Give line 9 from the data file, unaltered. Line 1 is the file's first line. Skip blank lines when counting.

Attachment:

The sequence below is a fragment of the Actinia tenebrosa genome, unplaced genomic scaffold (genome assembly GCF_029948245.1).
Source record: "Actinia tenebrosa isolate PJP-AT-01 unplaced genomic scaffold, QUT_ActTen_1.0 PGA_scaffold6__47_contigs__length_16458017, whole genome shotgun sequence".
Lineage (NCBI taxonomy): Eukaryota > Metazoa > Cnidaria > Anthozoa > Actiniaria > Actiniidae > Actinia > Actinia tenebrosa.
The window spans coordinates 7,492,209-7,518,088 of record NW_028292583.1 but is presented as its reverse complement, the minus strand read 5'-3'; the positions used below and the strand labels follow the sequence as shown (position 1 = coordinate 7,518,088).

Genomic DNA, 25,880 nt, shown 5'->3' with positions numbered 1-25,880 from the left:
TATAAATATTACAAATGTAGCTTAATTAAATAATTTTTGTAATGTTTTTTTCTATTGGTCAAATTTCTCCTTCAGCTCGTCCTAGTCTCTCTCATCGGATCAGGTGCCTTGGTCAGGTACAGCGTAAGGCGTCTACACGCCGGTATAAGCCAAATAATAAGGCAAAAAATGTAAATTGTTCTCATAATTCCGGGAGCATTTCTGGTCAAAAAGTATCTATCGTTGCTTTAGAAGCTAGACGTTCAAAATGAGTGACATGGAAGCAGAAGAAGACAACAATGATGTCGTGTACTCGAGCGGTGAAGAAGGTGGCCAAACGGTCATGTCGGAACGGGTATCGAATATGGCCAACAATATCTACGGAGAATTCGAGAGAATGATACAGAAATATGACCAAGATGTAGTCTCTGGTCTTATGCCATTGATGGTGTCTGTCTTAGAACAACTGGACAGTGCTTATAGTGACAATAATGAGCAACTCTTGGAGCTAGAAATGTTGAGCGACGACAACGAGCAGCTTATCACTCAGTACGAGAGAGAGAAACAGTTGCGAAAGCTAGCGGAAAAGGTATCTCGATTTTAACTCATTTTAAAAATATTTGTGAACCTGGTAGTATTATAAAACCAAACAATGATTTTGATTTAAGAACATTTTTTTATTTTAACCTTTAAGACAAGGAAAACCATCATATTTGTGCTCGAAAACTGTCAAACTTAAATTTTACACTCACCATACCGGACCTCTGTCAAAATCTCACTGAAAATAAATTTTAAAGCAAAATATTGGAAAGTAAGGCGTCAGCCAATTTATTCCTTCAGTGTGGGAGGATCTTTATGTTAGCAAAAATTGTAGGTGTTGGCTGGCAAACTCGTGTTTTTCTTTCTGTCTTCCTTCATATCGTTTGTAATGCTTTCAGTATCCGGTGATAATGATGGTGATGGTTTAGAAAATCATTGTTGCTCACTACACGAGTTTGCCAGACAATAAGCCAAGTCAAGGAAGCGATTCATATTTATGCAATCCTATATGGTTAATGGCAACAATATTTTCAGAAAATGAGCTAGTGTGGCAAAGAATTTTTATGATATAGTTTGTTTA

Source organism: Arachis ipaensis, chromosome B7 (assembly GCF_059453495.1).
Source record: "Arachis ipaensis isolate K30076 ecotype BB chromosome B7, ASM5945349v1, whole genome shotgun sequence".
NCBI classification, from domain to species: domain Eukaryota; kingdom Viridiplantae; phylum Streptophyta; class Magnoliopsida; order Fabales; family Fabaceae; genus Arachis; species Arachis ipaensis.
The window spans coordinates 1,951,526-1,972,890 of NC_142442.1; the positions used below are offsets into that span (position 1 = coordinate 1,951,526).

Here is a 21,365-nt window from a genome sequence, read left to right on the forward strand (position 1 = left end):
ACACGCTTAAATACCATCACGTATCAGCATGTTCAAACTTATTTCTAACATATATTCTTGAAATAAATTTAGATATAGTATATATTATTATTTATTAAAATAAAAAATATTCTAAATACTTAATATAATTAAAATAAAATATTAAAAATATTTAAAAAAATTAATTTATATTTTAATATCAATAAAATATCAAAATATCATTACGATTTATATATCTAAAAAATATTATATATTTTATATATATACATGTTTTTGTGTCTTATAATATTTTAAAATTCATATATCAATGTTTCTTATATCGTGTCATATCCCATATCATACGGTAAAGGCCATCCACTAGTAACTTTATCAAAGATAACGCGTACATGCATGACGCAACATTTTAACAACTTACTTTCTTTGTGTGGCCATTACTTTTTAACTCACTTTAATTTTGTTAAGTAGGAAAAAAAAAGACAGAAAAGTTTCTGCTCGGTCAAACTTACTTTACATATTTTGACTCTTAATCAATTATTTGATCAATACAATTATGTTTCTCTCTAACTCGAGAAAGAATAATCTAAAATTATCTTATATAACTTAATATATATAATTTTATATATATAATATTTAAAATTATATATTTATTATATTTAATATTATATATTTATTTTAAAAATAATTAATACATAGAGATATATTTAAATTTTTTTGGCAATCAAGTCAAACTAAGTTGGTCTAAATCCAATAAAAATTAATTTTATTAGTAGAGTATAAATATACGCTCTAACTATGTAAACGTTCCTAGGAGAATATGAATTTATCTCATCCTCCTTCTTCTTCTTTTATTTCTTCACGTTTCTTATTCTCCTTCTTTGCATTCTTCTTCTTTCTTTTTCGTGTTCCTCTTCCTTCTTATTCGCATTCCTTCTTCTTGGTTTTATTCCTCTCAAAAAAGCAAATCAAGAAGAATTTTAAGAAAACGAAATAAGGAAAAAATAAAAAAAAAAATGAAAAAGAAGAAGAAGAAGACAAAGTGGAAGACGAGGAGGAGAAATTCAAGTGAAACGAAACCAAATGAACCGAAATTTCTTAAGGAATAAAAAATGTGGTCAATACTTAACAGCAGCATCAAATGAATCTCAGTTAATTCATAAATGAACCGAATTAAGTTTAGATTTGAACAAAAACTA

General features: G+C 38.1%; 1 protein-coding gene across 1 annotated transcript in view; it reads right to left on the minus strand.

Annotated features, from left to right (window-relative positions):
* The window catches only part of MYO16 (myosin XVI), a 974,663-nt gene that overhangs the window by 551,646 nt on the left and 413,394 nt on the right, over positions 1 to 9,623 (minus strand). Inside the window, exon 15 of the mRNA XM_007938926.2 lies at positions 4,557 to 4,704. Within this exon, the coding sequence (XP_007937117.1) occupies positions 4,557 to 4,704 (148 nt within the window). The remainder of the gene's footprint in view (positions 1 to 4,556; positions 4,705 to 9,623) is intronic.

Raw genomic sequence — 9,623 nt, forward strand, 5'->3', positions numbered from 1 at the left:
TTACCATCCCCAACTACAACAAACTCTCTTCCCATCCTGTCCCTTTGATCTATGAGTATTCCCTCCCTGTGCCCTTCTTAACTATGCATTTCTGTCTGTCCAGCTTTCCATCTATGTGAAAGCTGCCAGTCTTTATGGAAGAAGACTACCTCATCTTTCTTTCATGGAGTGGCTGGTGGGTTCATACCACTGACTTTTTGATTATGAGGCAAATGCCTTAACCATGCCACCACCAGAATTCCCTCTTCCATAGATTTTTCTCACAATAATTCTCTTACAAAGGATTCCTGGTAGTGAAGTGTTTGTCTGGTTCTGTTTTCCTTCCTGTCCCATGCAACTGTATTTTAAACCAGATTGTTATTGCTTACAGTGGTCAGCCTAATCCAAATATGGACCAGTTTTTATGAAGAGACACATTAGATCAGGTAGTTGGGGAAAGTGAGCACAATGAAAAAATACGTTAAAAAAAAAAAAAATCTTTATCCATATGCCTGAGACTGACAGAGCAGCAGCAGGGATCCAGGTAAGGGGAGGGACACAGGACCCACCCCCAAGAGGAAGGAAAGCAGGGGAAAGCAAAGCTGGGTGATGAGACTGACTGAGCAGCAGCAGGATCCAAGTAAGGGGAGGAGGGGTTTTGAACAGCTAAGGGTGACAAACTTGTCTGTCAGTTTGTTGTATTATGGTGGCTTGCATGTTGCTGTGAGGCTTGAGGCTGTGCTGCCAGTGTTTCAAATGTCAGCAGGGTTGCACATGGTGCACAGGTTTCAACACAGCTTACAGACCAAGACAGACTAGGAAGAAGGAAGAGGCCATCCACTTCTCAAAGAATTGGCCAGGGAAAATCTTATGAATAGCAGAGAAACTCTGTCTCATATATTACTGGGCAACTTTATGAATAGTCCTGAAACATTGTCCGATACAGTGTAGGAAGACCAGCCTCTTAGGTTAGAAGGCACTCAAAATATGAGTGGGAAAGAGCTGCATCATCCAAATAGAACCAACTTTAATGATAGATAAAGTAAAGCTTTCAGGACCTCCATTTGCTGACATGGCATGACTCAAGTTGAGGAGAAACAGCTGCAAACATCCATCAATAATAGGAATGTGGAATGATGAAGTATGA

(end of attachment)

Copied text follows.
NCBI classification, from domain to species: domain Eukaryota; kingdom Viridiplantae; phylum Streptophyta; class Magnoliopsida; order Fabales; family Fabaceae; genus Arachis; species Arachis ipaensis.